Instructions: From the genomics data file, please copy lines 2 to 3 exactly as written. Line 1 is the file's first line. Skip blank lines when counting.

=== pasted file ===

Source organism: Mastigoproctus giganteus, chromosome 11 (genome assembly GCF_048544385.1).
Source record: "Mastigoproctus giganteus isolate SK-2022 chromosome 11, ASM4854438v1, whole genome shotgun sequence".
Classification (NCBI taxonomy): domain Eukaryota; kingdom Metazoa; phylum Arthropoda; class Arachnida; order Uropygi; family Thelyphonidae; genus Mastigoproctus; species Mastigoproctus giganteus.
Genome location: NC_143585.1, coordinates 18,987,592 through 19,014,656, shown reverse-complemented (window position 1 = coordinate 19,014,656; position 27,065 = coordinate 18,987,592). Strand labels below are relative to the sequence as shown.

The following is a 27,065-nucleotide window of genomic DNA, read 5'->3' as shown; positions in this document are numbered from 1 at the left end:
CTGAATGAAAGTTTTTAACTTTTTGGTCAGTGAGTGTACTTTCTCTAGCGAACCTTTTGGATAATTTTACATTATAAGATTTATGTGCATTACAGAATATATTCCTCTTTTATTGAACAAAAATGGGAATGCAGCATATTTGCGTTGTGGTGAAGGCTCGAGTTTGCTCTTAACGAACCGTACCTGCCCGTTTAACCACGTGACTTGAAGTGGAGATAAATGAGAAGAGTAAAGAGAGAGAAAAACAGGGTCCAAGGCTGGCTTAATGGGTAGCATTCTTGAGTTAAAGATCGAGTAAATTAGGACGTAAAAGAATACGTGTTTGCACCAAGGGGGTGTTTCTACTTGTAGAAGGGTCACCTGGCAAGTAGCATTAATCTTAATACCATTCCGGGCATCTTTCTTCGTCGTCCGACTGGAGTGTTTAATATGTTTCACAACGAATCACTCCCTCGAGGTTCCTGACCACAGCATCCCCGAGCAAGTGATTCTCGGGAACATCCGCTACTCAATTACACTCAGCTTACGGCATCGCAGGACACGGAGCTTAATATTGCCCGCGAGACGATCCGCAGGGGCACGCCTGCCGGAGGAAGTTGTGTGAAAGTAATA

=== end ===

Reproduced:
Source record: "Mastigoproctus giganteus isolate SK-2022 chromosome 11, ASM4854438v1, whole genome shotgun sequence".
Classification (NCBI taxonomy): domain Eukaryota; kingdom Metazoa; phylum Arthropoda; class Arachnida; order Uropygi; family Thelyphonidae; genus Mastigoproctus; species Mastigoproctus giganteus.